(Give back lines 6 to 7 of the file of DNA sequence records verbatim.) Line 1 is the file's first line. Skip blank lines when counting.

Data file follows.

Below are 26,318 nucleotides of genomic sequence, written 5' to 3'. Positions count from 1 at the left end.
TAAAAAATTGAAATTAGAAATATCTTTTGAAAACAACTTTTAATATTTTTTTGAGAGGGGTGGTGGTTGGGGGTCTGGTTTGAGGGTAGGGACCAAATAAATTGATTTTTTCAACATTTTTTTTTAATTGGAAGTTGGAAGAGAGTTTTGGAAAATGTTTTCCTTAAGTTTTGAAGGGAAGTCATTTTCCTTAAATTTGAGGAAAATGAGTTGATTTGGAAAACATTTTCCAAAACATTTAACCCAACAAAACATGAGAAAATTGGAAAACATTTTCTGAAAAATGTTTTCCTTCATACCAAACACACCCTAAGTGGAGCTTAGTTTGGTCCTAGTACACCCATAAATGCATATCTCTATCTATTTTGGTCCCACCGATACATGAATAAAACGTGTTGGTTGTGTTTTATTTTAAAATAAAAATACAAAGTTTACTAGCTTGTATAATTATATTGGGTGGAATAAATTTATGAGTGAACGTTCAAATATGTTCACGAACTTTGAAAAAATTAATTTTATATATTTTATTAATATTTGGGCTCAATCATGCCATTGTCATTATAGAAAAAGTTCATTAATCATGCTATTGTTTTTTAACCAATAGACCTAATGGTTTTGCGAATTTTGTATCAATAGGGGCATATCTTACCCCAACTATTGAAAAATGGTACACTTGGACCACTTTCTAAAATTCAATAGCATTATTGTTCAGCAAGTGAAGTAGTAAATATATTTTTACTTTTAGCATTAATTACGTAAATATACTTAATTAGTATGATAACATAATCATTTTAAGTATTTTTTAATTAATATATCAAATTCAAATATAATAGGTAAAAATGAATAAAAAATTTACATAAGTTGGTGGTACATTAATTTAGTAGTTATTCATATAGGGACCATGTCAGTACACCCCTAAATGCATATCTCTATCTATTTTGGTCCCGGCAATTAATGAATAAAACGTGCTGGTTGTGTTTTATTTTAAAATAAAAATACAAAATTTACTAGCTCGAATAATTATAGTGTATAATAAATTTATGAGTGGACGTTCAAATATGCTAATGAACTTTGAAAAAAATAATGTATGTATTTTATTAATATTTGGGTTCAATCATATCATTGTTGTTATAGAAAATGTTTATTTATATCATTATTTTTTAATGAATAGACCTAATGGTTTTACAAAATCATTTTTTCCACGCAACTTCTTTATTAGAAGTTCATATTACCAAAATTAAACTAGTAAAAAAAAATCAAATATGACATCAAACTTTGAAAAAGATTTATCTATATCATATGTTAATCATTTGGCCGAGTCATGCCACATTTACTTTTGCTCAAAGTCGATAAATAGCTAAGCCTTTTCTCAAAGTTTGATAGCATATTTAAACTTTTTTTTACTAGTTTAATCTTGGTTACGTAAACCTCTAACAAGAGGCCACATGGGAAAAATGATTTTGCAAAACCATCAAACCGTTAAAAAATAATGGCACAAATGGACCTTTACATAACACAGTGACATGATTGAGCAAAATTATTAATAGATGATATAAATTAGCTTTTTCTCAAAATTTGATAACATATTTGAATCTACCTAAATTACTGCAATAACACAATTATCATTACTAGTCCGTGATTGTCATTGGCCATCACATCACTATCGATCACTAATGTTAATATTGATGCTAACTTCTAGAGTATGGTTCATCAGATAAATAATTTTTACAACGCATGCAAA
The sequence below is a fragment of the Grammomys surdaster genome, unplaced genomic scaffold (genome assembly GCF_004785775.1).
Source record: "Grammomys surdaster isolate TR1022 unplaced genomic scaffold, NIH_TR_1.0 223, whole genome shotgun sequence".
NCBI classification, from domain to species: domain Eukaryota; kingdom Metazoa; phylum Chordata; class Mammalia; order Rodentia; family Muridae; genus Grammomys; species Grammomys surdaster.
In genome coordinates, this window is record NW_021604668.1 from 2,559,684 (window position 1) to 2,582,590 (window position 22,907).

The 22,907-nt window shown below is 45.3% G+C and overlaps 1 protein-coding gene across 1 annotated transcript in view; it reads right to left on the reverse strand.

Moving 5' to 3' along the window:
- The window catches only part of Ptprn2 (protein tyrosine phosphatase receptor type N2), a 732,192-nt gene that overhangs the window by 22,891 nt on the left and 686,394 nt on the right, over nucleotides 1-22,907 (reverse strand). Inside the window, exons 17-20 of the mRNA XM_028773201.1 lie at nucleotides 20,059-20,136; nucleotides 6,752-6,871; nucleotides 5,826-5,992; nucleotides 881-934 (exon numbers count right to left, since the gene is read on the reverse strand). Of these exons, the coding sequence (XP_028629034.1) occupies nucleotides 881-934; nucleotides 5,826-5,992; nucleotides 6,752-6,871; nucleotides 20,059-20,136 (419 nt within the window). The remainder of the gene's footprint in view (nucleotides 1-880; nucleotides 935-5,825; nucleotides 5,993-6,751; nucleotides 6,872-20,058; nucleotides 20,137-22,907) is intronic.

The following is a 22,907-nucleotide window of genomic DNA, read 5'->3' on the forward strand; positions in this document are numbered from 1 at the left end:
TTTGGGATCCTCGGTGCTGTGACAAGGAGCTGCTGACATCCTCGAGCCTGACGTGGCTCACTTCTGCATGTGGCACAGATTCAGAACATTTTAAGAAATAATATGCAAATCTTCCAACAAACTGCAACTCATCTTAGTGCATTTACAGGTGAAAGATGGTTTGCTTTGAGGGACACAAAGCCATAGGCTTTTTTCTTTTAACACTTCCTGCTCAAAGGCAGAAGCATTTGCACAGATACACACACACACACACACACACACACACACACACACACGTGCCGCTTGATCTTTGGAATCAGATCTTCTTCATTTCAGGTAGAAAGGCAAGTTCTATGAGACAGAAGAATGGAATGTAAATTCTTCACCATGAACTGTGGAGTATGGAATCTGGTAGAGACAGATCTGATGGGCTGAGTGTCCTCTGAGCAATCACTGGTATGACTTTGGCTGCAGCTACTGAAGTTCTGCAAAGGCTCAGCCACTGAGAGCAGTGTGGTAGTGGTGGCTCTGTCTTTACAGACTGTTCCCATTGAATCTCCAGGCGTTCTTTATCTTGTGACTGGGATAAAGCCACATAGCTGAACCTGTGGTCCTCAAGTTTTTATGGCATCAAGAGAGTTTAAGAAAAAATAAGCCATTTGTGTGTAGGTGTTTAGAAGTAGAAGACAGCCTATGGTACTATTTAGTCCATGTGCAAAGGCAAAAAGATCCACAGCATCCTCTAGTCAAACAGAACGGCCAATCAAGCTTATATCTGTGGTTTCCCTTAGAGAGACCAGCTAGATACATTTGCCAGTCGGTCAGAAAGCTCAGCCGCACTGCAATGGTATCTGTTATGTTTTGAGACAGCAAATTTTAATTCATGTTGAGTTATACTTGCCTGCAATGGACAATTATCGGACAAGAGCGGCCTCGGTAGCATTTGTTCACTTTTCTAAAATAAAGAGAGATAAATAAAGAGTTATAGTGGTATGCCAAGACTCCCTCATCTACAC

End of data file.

In genome coordinates, this window is record NW_021604668.1 from 2,559,684 (window position 1) to 2,582,590 (window position 22,907).

The 22,907-nt window shown below is 45.3% G+C and overlaps 1 protein-coding gene across 1 annotated transcript in view; it reads right to left on the reverse strand.